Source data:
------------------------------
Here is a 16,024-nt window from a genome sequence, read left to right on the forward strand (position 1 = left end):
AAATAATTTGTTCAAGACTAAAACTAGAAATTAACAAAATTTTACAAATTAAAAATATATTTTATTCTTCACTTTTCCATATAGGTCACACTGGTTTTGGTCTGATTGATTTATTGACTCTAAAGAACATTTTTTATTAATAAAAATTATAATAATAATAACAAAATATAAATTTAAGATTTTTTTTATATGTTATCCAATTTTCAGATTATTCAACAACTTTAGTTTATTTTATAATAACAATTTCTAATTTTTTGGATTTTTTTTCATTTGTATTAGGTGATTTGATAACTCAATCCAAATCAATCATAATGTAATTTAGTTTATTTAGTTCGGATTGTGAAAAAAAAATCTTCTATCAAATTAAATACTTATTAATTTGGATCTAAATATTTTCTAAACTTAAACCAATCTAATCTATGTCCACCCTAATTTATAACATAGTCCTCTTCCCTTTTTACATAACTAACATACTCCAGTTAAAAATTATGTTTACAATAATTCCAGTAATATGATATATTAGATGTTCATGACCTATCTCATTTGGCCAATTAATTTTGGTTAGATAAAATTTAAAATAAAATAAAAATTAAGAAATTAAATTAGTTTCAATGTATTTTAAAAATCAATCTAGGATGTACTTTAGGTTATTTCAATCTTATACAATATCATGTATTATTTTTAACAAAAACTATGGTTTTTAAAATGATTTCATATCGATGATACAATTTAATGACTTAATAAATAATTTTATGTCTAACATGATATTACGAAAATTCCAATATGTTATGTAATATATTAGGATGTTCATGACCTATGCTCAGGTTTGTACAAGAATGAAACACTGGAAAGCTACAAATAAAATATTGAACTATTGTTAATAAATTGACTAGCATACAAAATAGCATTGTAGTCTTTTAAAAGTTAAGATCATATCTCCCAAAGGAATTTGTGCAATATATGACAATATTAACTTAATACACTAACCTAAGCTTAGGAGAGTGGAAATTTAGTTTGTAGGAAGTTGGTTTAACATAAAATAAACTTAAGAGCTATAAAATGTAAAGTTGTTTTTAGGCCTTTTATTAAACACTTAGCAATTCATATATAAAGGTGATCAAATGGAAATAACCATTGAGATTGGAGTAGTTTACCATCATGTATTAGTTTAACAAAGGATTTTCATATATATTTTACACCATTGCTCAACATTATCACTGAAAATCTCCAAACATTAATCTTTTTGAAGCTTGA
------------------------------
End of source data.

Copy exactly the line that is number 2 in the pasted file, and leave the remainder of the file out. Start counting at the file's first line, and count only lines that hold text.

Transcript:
AAATAATTTGTTCAAGACTAAAACTAGAAATTAACAAAATTTTACAAATTAAAAATATATTTTATTCTTCACTTTTCCATATAGGTCACACTGGTTTTGGTCTGATTGATTTATTGACTCTAAAGAACATTTTTTATTAATAAAAATTATAATAATAATAACAAAATATAAATTTAAGATTTTTTTTATATGTTATCCAATTTTCAGATTATTCAACAACTTTAGTTTATTTTATAATAACAATTTCTAATTTTTTGGATTTTTTTTCATTTGTATTAGGTGATTTGATAACTCAATCCAAATCAATCATAATGTAATTTAGTTTATTTAGTTCGGATTGTGAAAAAAAAATCTTCTATCAAATTAAATACTTATTAATTTGGATCTAAATATTTTCTAAACTTAAACCAATCTAATCTATGTCCACCCTAATTTATAACATAGTCCTCTTCCCTTTTTACATAACTAACATACTCCAGTTAAAAATTATGTTTACAATAATTCCAGTAATATGATATATTAGATGTTCATGACCTATCTCATTTGGCCAATTAATTTTGGTTAGATAAAATTTAAAATAAAATAAAAATTAAGAAATTAAATTAGTTTCAATGTATTTTAAAAATCAATCTAGGATGTACTTTAGGTTATTTCAATCTTATACAATATCATGTATTATTTTTAACAAAAACTATGGTTTTTAAAATGATTTCATATCGATGATACAATTTAATGACTTAATAAATAATTTTATGTCTAACATGATATTACGAAAATTCCAATATGTTATGTAATATATTAGGATGTTCATGACCTATGCTCAGGTTTGTACAAGAATGAAACACTGGAAAGCTACAAATAAAATATTGAACTATTGTTAATAAATTGACTAGCATACAAAATAGCATTGTAGTCTTTTAAAAGTTAAGATCATATCTCCCAAAGGAATTTGTGCAATATATGACAATATTAACTTAATACACTAACCTAAGCTTAGGAGAGTGGAAATTTAGTTTGTAGGAAGTTGGTTTAACATAAAATAAACTTAAGAGCTATAAAATGTAAAGTTGTTTTTAGGCCTTTTATTAAACACTTAGCAATTCATATATAAAGGTGATCAAATGGAAATAACCATTGAGATTGGAGTAGTTTACCATCATGTATTAGTTTAACAAAGGATTTTCATATATATTTTACACCATTGCTCAACATTATCACTGAAAATCTCCAAACATTAATCTTTTTGAAGCTTGA